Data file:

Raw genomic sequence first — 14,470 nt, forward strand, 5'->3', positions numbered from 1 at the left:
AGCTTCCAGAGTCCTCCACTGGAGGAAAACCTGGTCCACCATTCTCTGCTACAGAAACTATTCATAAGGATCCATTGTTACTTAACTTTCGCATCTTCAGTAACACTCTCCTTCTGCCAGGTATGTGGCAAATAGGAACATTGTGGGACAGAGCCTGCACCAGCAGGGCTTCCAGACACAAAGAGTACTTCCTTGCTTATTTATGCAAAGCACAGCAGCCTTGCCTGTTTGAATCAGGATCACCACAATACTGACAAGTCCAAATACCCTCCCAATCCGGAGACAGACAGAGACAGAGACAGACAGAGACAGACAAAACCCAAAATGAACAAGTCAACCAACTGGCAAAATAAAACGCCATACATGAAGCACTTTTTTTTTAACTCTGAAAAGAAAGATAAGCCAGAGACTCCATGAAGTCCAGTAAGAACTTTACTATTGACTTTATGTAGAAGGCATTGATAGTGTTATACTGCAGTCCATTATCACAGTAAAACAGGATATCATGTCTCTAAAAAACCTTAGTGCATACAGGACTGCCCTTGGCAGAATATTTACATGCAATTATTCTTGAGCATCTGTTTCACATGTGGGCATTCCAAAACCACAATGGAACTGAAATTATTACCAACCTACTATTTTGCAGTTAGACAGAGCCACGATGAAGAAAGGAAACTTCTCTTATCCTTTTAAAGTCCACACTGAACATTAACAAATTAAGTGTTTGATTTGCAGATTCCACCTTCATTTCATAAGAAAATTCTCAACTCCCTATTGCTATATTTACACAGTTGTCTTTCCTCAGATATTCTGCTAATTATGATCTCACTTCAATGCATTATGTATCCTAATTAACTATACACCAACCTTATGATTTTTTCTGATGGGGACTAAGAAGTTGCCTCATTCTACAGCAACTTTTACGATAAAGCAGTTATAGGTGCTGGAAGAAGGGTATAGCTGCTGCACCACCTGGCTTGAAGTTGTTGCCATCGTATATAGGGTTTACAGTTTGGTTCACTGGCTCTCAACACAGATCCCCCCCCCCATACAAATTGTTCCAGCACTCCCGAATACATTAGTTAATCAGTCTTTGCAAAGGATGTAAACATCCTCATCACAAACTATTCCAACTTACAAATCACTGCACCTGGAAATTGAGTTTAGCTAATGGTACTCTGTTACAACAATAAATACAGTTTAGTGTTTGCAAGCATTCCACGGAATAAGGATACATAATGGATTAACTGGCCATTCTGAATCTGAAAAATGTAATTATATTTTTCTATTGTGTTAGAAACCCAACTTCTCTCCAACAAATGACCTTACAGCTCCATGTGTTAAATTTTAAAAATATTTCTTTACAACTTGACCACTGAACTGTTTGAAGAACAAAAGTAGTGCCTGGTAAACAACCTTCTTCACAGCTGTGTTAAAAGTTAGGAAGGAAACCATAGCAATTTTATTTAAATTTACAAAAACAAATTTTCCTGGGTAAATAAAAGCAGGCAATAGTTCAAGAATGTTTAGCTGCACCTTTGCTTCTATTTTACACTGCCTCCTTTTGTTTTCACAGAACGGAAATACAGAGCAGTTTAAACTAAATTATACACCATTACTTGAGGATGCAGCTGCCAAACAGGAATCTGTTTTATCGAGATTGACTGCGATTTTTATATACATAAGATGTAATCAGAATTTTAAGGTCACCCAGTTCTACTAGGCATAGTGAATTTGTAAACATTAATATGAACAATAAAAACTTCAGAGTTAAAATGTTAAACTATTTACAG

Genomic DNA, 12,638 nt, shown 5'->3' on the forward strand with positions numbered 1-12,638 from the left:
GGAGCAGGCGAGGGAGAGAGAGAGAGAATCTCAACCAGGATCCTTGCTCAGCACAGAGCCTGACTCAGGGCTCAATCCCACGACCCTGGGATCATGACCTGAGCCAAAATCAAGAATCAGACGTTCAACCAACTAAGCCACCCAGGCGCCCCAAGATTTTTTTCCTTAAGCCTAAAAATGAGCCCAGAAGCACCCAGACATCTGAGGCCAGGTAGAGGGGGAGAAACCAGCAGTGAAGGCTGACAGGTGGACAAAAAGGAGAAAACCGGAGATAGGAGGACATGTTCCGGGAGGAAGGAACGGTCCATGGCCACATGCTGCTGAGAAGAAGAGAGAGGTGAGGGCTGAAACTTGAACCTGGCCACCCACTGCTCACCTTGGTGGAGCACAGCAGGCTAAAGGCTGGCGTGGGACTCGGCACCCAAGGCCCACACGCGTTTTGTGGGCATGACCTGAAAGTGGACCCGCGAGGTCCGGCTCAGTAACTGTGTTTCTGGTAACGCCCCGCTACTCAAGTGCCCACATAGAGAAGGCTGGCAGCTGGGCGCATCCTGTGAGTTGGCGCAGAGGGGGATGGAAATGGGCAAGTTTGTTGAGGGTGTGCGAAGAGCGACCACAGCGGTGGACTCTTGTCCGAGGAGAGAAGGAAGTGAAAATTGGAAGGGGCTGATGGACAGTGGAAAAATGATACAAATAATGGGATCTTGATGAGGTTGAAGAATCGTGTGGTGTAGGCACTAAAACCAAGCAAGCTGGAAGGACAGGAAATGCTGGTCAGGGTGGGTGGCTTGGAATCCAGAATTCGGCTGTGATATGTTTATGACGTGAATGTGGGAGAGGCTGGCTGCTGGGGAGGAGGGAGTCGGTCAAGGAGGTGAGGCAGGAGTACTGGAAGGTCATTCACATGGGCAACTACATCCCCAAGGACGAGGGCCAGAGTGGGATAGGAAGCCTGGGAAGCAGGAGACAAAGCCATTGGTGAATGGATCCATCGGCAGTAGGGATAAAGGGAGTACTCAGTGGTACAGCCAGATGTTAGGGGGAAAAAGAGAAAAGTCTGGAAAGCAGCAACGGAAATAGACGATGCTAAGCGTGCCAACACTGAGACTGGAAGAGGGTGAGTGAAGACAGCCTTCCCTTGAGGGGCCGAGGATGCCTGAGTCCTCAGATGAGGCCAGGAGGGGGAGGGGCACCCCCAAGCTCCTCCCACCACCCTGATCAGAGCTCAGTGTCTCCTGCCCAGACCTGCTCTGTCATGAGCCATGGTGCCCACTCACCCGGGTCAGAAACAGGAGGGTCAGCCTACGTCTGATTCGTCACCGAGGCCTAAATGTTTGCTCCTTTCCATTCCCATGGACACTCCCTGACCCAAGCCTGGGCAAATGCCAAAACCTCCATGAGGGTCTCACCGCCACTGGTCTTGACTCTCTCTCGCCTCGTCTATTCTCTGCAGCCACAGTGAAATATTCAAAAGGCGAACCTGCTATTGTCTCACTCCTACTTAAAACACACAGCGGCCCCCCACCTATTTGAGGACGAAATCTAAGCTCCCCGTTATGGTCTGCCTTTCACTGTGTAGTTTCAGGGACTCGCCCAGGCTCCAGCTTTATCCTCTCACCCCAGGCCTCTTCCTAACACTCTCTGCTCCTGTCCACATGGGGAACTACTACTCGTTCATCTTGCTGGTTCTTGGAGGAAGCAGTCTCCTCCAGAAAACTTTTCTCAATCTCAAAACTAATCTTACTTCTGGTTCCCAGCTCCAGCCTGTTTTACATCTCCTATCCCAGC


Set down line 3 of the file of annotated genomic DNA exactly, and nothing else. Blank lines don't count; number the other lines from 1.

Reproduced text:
Genomic DNA, 12,638 nt, shown 5'->3' on the forward strand with positions numbered 1-12,638 from the left: